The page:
If you are involved in a hit and run accident causing the death of another, you will not automatically be charged with vehicular manslaughter. Although the two crimes sometimes involve similar circumstances, they are not identical.
Difference Between Hit And Run And Vehicular Manslaughter
To convict you of a hit and run causing the death of another person, the prosecution must show that:
(1) You were involved in a vehicle accident while driving
(2) The accident caused the death of another
(3) You knew that you had been involved in an accident that caused injury or death to another person, or you knew that given the circumstances of the accident it was probable that another person had been injured or killed; AND
(4) You failed to stop immediately at the scene of the accident and provide reasonable assistance to any injured person involved
In addition, you also have a duty to notify law enforcement of the accident if it resulted in the death of another and to provide information about yourself and the vehicle to a peace officer at the scene of the accident. The prosecution may use these facts against you in your hit and run case if you did not perform that duty.
In contrast, in order to convict you for vehicular manslaughter, the prosecution must prove that:
(1) While driving a vehicle, you committed a misdemeanor, infraction, or otherwise lawful act in an unlawful manner
(2) The act was dangerous to human life under the circumstances of its commission
(3) You acted with ordinary negligence; AND
(4) Your actions caused the death of another person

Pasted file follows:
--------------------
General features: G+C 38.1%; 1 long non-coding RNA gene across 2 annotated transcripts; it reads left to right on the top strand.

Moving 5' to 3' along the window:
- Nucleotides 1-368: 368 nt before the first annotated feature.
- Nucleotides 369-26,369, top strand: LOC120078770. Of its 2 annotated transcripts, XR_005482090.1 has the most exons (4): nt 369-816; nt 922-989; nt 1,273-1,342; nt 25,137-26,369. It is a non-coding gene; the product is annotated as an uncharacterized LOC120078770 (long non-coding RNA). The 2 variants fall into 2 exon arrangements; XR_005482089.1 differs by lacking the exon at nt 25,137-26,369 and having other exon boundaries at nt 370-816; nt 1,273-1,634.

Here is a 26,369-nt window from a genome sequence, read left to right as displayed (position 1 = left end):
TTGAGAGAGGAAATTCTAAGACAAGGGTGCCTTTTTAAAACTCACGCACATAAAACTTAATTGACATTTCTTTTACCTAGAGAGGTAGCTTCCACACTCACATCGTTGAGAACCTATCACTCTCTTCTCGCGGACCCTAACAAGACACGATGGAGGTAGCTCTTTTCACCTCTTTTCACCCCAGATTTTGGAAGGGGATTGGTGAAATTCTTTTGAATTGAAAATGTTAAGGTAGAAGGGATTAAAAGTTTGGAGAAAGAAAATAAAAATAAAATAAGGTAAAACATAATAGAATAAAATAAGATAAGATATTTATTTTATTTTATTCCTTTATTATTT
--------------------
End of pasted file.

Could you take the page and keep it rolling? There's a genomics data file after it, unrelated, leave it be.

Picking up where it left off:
In other words, in order to convict you for vehicular manslaughter, the prosecution must show you acted negligently, or without reasonable care, and your actions resulted in the death of another. A hit and run conviction only requires that you flee the scene after the accident.
A hit and run accident that causes death can be charged as a misdemeanor or felony. A misdemeanor conviction carries a sentence of up to one year in county jail. A felony conviction can result in imprisonment in state prison for up to four years.
Vehicular manslaughter can also be charged as a misdemeanor or a felony (PC 193). If you are charged with misdemeanor vehicular manslaughter, you face a sentence of up to one year in county jail. If you are charged with felony vehicular manslaughter you can face up to 10 years in state prison. In addition, if you are charged with vehicular manslaughter and flee the scene, you may face five additional years in state prison.
California Hit and Run Defense Attorney
The attorneys at Wallin & Klarich have over 30 years of experience successfully defending clients against hit and run causing the death of another and vehicular manslaughter charges. If you were involved in a hit and run, you may face severe consequences. The attorneys at Wallin & Klarich are knowledgeable about the law and will help you present the best possible defense available under the circumstances of your case. We have offices in Orange County, Los Angeles, San Diego, Riverside, San Bernardino, Ventura, West Covina, Victorville, Torrance and Sherman Oaks. Call Wallin & Klarich today at 1-877-4-NO-JAIL or 1-877-466-5245. We will get through this together.